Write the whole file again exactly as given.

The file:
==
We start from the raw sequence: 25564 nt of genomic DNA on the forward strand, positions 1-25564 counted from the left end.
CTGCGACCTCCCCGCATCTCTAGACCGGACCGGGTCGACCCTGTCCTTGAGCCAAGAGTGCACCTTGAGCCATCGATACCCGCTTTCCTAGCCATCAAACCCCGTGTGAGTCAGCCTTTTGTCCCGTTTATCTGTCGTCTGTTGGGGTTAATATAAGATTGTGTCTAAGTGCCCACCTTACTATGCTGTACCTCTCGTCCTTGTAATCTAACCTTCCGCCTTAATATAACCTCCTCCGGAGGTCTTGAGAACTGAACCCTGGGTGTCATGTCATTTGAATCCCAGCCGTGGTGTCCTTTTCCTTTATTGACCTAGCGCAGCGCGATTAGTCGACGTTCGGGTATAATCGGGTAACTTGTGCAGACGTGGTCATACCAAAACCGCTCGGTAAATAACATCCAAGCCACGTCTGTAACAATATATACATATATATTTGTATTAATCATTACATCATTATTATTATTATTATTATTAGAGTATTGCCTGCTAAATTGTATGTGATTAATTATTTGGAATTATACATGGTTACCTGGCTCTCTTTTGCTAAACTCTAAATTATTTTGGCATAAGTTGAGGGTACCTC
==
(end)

We start from the raw sequence: 25564 nt of genomic DNA on the forward strand, positions 1-25564 counted from the left end.
CTGCGACCTCCCCGCATCTCTAGACCGGACCGGGTCGACCCTGTCCTTGAGCCAAGAGTGCACCTTGAGCCATCGATACCCGCTTTCCTAGCCATCAAACCCCGTGTGAGTCAGCCTTTTGTCCCGTTTATCTGTCGTCTGTTGGGGTTAATATAAGATTGTGTCTAAGTGCCCACCTTACTATGCTGTACCTCTCGTCCTTGTAATCTAACCTTCCGCCTTAATATAACCTCCTCCGGAGGTCTTGAGAACTGAACCCTGGGTGTCATGTCATTTGAATCCCAGCCGTGGTGTCCTTTTCCTTTATTGACCTAGCGCAGCGCGATTAGTCGACGTTCGGGTATAATCGGGTAACTTGTGCAGACGTGGTCATACCAAAACCGCTCGGTAAATAACATCCAAGCCACGTCTGTAACAATATATACATATATATTTGTATTAATCATTACATCATTATTATTATTATTATTATTAGAGTATTGCCTGCTAAATTGTATGTGATTAATTATTTGGAATTATACATGGTTACCTGGCTCTCTTTTGCTAAACTCTAAATTATTTTGGCATAAGTTGAGGGTACCTC